Getting a refund? Turn it into home equity by investing in great projects like a new front door that'll pay you back at resale. Image: Liz Foreman for HouseLogic
If this year is anything like the last, almost 7.2 million Americans will get a tax refund this spring averaging around $3,000. If you’re a homeowner getting this refund, you’re fortunate because you’ve got more creative ways to invest it for a profit. Doesn’t matter if you’re selling, staying put, or stuck in the middle. Here are three homeowner-only options to grow that refund:
1. If You’re Early Into Your Mortgage
It may not be as instantly gratifying as a treehouse vacation in Costa Rica, but spending your tax refund to pay down your mortgage principal could save you enough funds to take a splurge-loaded vacation a bit later.
Let’s assume you have a 30-year-loan at the average loan amount of $292,000, a 4.5% interest rate, and you’re getting that average refund of about $3,000. If you apply that “found” money to your principal each year, CPA Micah Fraim of Roanoke, Va., says you can shave years off your mortgage — in this case, nearly four. That’s about 95 mortgage payments you won’t need to make! Even better is the more than $70,000 that you’ll save in interest payments over the life of the loan.
If you don’t want to make an annual commitment, think about this: Make that payment just once and you’ll cut seven months off your payments and save more than $8,000 in interest. And when you decide to sell, you’ll have more equity.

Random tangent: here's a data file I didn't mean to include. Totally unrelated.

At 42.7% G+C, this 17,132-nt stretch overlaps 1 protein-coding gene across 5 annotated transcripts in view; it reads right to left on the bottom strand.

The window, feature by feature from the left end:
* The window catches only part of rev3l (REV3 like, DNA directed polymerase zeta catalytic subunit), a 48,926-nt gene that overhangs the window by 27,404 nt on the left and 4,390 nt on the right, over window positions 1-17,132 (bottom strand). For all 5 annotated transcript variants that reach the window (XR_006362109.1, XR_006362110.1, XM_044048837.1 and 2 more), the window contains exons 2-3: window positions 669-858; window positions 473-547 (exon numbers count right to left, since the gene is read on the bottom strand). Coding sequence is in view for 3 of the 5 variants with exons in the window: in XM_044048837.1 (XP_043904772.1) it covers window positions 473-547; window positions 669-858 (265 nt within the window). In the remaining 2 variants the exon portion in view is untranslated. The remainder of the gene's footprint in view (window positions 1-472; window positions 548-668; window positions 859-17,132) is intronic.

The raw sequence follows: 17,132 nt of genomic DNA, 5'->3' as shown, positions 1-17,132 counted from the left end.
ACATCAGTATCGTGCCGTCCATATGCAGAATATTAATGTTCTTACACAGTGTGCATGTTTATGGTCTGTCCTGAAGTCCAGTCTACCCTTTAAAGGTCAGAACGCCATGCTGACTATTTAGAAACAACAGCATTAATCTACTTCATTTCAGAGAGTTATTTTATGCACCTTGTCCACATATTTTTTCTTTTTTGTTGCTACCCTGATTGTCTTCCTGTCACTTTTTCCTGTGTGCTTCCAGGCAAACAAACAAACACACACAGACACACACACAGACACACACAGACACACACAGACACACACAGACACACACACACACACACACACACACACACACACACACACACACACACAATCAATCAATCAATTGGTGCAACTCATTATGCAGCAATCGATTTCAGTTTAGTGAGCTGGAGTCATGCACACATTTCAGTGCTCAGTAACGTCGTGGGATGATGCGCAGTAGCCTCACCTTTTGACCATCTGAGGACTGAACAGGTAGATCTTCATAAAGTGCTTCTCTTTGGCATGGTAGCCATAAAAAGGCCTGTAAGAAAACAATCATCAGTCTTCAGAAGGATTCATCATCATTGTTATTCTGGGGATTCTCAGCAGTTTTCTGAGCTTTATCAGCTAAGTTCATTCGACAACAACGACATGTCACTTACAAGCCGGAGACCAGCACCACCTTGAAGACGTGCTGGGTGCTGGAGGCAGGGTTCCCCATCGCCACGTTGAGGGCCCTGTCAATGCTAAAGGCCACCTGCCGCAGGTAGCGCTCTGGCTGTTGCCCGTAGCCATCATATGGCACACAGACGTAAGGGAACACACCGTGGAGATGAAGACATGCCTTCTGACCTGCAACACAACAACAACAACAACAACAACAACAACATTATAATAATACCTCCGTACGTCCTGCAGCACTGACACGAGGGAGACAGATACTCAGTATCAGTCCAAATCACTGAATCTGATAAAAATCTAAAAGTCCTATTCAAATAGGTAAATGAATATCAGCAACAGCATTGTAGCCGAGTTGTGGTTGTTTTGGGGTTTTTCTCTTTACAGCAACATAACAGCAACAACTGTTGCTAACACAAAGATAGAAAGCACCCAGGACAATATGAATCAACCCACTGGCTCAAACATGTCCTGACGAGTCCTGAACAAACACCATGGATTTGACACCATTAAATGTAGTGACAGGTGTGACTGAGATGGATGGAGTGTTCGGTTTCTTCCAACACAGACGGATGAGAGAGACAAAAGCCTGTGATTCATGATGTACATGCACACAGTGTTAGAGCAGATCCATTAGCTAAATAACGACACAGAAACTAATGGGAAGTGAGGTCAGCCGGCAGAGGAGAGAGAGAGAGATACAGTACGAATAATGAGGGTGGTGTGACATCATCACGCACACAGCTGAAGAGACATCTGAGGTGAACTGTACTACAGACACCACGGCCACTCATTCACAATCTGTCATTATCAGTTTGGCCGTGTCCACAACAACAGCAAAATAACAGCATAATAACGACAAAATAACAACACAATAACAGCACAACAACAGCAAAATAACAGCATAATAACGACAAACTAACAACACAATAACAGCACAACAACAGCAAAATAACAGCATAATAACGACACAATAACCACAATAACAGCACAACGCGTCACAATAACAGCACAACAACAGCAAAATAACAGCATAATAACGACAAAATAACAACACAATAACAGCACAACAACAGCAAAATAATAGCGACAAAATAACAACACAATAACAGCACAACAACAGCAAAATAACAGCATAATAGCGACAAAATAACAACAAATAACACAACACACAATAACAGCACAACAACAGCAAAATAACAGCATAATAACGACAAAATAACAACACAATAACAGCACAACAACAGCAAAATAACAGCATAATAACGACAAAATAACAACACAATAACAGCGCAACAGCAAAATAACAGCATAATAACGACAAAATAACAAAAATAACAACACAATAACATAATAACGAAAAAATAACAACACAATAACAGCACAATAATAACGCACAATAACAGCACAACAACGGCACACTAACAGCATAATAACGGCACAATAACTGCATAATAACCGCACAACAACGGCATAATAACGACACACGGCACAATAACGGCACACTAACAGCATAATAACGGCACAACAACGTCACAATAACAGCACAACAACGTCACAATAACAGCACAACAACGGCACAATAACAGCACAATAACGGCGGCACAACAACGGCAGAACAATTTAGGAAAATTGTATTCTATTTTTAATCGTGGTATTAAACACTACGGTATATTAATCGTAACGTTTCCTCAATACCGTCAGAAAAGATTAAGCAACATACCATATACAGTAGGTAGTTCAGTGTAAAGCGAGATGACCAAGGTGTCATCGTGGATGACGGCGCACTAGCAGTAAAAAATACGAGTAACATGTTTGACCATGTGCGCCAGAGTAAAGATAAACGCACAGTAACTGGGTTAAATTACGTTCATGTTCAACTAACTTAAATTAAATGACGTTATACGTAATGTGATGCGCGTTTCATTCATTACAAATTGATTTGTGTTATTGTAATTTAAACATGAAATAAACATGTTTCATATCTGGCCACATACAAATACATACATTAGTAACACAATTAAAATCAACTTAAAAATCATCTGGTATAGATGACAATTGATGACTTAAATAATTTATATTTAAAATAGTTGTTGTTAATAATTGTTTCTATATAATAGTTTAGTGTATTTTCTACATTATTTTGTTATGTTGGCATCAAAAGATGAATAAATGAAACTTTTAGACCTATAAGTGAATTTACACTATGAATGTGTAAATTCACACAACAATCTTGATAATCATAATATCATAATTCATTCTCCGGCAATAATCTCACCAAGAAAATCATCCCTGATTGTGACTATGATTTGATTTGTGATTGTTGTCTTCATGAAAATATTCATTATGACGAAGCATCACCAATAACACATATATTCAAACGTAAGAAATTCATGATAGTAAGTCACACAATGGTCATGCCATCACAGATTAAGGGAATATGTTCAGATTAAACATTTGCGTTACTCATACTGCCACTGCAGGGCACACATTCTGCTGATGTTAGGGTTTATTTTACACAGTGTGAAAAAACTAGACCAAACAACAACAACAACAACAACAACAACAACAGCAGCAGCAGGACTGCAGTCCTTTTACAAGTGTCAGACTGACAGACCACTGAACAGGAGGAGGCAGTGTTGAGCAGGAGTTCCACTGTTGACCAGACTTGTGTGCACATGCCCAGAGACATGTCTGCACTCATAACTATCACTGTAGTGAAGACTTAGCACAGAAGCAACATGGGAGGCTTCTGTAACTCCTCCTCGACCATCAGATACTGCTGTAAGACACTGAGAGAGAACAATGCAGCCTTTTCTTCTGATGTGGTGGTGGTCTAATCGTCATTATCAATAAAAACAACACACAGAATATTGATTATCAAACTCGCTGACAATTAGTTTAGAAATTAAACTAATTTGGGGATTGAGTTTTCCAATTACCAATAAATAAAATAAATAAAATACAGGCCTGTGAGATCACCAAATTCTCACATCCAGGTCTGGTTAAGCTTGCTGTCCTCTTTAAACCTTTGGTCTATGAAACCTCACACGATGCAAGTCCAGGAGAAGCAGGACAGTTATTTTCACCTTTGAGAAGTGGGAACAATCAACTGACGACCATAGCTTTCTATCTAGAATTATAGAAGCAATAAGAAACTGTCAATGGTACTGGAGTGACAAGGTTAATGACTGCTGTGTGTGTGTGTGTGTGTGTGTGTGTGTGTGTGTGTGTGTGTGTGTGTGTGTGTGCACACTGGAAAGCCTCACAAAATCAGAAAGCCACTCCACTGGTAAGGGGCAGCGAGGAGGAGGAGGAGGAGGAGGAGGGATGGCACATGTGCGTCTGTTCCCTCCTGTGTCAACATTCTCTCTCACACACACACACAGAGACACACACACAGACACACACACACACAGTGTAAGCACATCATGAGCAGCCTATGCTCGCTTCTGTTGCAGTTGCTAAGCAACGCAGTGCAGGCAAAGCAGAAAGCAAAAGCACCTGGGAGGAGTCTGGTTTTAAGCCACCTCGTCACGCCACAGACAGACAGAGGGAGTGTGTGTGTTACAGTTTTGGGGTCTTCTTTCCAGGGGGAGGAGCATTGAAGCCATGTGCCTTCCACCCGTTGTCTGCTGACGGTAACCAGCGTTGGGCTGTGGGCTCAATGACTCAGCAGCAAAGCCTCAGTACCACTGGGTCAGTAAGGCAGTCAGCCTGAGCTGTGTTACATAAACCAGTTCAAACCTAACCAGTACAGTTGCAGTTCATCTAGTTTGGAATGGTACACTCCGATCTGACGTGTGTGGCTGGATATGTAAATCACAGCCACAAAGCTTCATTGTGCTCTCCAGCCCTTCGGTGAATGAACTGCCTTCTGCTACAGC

2. If You’re Planning to Sell
Invest it in staging, and you may be surprised by how quickly your home gets plucked from the market.
“Staging lets prospective buyers see the space as their own, instead of as belonging to the people who currently live there,” said Ashley Lewkowicz, owner of Ashley Kay Design in Bucks County, Pa.
“A home that’s not staged can sit on the market for six months or more,” she added. “A home I recently staged sold in less than two.”
Not only is a faster sale better for your bank account in terms of saved mortgage payments and utility bills, but a drawn-out listing can cause a home’s price to wilt. That makes those throw pillows, decorative bath salts, and rented furniture way worth the investment.
For a large, suburban home in a major metro area, staging can cost about $2,000 upfront, and then about $500 per month for furniture and accessory rentals, according to Lewkowicz. But a faster sale at a higher price can definitely more than double your money over the course of the sales process.
And most staging can be accomplished with simple little touches.
Who knew your home could be your own personal ATM? For many DIYers, putting that $3,000 tax return into small home improvements can result in getting far more than their investment out of the house later.
A new steel front door costs about $250, but can add about $1,500 when you sell.
New wood flooring costs about $1,770, but is worth $5,000 when you sell.
Even new insulation, which costs about $700, can recoup about $2,000 at sale.
If you’re willing to scope materials yourself and put in a little elbow grease, your tax return can fund a renovation for you to enjoy now and reap the financial benefits later.